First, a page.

This week, iconic landmarks all over the world – including the Empire State Building, the Opera House in Sydney, the pyramids in Egypt and the Christ the Reedemer statue in Brazil – will all be shining bright blue lights to celebrate World Autism Awareness Day.
And right here in Pittsburgh, the Penguins will be doing their part to join this global initiative.
“What’s great is that we’re able to take that and localize it and make it a Pittsburgh thing as well too,” said Brett Spitale, executive director of Greater PA Autism Speaks. “So you’ll see a lot of buildings and different landmarks around the Pittsburgh area that night that’ll be lit up blue in awareness for autism.
“It’s great that the folks down at the Penguins help us out with this. Pittsburgh is such a great sports town, so what better way to raise awareness than through Pittsburgh sports.”
On World Autism Awareness Day, Autism Speaks celebrates its international Light It Up Blue Campaign. Thousands of those previously mentioned iconic landmarks, communities, businesses and homes across the globe unite by shining bright blue lights in honor of the millions of individuals and families around the world affected by autism.
While World Autism Awareness Day actually takes place on April 2, the Penguins will be celebrating it today. The Penguins’ coaches, hockey operations and front office staff are all wearing blue; there will be special graphics on the American Eagle LED pucks; and the ice will be illuminated blue during intermissions.
While all employees will be wearing blue puzzle piece lapel pins just for the day, Penguins goaltender Thomas Greiss wears an Autism Awareness decal on the back of his helmet every single game.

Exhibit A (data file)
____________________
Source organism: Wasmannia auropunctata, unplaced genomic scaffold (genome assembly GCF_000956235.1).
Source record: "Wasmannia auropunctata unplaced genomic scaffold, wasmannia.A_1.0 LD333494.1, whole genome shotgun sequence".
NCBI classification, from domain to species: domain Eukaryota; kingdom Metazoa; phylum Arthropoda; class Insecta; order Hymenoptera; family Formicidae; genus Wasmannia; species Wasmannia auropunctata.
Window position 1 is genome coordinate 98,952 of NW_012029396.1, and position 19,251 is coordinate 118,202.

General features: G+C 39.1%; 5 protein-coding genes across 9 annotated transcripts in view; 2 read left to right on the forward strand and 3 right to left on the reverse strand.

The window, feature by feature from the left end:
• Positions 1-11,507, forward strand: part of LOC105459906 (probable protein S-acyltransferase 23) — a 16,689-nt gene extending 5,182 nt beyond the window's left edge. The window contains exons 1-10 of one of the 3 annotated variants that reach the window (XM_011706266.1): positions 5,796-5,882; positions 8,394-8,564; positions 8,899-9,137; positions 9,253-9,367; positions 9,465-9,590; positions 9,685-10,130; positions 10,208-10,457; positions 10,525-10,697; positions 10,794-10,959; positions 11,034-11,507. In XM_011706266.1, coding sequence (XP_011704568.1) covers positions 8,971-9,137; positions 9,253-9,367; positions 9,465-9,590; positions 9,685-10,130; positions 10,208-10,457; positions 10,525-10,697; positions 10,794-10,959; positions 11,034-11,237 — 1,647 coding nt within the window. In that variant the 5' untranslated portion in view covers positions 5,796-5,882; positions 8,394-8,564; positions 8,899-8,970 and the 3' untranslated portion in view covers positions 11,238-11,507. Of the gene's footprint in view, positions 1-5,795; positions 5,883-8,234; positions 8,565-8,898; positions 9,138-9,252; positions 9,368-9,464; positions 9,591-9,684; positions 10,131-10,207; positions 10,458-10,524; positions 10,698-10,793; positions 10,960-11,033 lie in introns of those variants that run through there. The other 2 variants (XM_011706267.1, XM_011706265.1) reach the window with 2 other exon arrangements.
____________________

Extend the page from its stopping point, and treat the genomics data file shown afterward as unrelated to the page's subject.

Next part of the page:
It’s a cause that’s important to him, as his girlfriend Brittany Palmer’s niece has been diagnosed as being on the spectrum. They both do a lot to raise awareness, including working with the Steel City Icebergs throughout the season – a local special needs hockey team that plays in the American Special Hockey Association. They've both been special guests at the club's practices, where they skate around with the players offering pointers, tips and just getting to know them.
“My girlfriend's niece is autistic and it's a different cause because it's family,” Greiss said. ‘They're great kids and they're a lot of fun to work with.”
World Autism Awareness Day was adopted by the United Nations in 2007 to shine a bright light on autism as a growing global health crisis. Autism is one of only three health issues to be recognized with its own day by the United Nations.
“Autism spectrum disorder is a neurological disorder that has to do with many different neurological things that aren’t happening in the brain,” Spitale said. “That’s why we’re really here, to be able to raise the awareness and raise the funds to fund the research to try and figure out what’s going on here.
“This is our day throughout the year that really allows us to be able to bring it to the forefront. Last year when we were doing stuff like this, we were trending the entire day on Twitter and Facebook and all social media outlets nationally. So it’s really a huge, huge day for us and it’s really our day to be able to say you know what, here we are, our folks need some help, our families need some help, let’s shine a light on this.”